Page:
I was supposed to have a nice day today. I finished a final exam and was looking forward to meditating all evening about how nice it is living in America again, and how much I relish American-as-apple-pie customs like pick-up trucks, groundhogs, and bourbon.
When suddenly, as I sat at my kitchen table enjoying aforementioned bourbon, this popped into my feed:
Mother of God.
This reminds me of Estonia’s Estcoin proposal – which I will charitably describe as “preliminary” – published last week.
But the Petro is worse.
1) It is entirely unclear what is being proposed
Like Tether, we’re being told the Petro is
“Backed by a barrel of oil,”
…but we aren’t told what “backed” actually means or how that barrel of oil is intended to capitalize into the value of the Petro-token. Is this a promise by the Venezuelan government to pay a holder of a given Petro the proceeds from a given barrel of oil at a future date?
Is it a proportional revenue share? Is it equity in PDVSA?
We’re not sure, and buyers of the Petro should make damn sure they get sure before outlaying a huge amount of BTC on Petros in the near future.
What I am sure of is that substantially more structuring work is needed here. If any big international law firms want some consulting help in preparing your pitch, hit me up.
2) The “Petro” doesn’t need mining
Although the Venezuelan government seems to think it does. From the press release:
“Every single Petro will be backed by a barrel of oil,” Maduro said, promising to provide cryptocurrency mining throughout the country. “We will set up a special team of cryptocurrency specialists so they will be engaged in mining in all states and municipalities of our country.”
This is absurd. Thinking the Petro blockchain should be mined is a technical mistake as elementary as it is inexcusable.
Cryptocurrency mining is a game-theoretic exercise designed to keep transaction validators in a proof-of-work cryptocurrency system with no central issuer honest by granting rewards for honest transaction processing (i.e. coins) and by imposing costs on participants for dishonest transaction processing (wasted electricity).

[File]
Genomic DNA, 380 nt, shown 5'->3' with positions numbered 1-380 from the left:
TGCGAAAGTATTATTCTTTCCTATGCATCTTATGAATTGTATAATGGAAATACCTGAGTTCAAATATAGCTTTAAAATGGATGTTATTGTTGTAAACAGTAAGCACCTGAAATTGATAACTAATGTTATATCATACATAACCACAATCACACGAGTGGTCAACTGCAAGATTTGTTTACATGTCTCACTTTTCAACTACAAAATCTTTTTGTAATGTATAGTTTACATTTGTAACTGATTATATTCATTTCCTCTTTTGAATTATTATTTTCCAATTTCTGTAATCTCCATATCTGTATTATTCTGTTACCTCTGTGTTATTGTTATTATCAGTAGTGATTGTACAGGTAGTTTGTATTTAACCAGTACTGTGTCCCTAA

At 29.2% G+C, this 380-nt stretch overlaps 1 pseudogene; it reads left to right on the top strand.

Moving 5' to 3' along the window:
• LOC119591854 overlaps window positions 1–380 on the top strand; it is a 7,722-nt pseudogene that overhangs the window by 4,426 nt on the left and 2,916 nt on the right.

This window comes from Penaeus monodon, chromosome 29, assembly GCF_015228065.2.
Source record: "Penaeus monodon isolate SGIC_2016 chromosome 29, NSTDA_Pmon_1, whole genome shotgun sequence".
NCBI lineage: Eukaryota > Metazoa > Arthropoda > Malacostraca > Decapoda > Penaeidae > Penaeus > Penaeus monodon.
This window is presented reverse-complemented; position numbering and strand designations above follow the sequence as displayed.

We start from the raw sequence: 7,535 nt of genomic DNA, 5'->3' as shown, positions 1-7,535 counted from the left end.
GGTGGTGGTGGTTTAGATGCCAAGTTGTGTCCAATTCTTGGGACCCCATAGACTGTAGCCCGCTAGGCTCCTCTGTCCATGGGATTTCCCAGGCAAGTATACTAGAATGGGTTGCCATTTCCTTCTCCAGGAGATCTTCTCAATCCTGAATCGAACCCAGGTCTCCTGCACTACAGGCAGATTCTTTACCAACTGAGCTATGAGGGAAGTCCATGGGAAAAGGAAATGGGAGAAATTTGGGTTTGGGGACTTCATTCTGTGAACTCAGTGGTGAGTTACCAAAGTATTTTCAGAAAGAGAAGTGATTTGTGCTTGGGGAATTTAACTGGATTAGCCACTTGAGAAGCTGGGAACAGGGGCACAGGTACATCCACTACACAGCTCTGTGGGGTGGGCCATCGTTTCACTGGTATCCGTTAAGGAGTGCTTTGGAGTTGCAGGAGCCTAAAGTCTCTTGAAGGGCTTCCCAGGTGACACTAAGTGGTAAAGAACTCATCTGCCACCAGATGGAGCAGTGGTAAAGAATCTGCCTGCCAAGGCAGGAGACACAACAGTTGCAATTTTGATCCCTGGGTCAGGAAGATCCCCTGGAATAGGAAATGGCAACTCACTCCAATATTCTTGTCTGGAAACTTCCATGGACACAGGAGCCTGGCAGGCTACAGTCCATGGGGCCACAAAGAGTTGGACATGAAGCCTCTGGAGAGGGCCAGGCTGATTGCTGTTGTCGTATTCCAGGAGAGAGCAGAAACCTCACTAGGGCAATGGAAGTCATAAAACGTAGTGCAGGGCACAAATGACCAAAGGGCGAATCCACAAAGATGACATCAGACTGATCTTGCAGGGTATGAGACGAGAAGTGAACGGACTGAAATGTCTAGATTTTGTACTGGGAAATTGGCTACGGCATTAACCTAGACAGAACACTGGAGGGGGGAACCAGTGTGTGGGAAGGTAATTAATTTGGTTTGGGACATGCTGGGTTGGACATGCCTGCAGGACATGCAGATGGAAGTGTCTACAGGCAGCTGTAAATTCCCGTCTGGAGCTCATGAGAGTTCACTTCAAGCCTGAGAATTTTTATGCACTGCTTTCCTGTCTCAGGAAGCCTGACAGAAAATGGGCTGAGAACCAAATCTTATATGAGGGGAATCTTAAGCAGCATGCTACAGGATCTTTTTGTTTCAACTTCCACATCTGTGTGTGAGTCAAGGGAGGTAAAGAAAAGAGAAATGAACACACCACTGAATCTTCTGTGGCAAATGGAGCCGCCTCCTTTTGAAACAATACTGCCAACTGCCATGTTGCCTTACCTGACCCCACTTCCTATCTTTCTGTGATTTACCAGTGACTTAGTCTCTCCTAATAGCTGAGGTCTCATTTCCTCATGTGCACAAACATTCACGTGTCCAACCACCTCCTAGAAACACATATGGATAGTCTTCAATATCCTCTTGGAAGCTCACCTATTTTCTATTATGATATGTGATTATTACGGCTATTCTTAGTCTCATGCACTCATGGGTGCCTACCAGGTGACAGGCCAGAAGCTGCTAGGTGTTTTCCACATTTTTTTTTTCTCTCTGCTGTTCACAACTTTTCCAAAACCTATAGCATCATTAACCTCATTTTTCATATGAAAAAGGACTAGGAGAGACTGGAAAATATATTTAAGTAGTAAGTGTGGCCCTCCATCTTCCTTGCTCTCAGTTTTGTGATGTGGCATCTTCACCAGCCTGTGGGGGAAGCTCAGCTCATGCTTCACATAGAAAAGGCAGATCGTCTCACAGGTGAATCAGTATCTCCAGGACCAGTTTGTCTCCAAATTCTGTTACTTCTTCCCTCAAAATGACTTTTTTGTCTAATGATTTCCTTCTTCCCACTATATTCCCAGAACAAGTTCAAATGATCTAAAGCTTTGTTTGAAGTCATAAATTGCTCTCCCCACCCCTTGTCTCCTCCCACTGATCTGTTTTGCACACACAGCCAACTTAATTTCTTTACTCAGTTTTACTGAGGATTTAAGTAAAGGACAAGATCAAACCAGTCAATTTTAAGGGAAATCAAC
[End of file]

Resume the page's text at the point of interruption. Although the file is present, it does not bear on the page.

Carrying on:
Where an issuer can be identified (say, a sovereign) and the thing being bought and sold comes with legal rights (say, dividends from oil production), you obviate the need for mining as you vest control of the system in one person: here, it’s the issuer. (Cf. with finance where you might want to vest that power in an agent or trustee.)
This is how, e.g., the Tether cryptocurrency operates, or (preferably) any of the numerous blockchain clients incubated by the Hyperledger Project. Or other, proof-of-stake systems like Tendermint which allow you to tailor consensus to a high degree of specificity when used in conjunction with a private implementation such as Hyperledger Burrow.
If you’re a country, the kind of system you want to run is a permissioned system where you control the validators, not an open system that can be hijacked by a bunch of anonymous electricity thieves in China (miners).
The benefit to your users is the transparency and the automation, not the money-printing function which is associated with cryptocurrencies like Bitcoin, Litecoin et al.
3) There are better solutions here
Per the RT report:
The new cryptocurrency was announced by Maduro at the beginning of December as a way “to innovate toward new forms of international finance for the economic and social development of the country.”
Technology has its limits.
Cryptocurrency and blockchain tech is a tool which puts power in the hands of the individual citizen by removing the need to go through intermediaries or third-party data controllers to verify that a transaction has or has not been processed correctly.
If you’re serious about launching a cryptocurrency, or about extracting value from the country’s vast oil reserves, you should also get serious about enacting liberal free-market economic and democratic reforms that will help your country and your people benefit to the most significant degree from the platform.
What is required to get the greatest returns from this technology investment, then, is not just technology but also a healthy dose of libertarianism. In addition to cryptocurrency, Mr. Maduro, I recommend you check out Ludwig von Mises’ Economic Calculation in the Socialist Commonwealth or The Wealth of Nations. Or the Adam Smith Institute’s handy blog.
That’s all for now.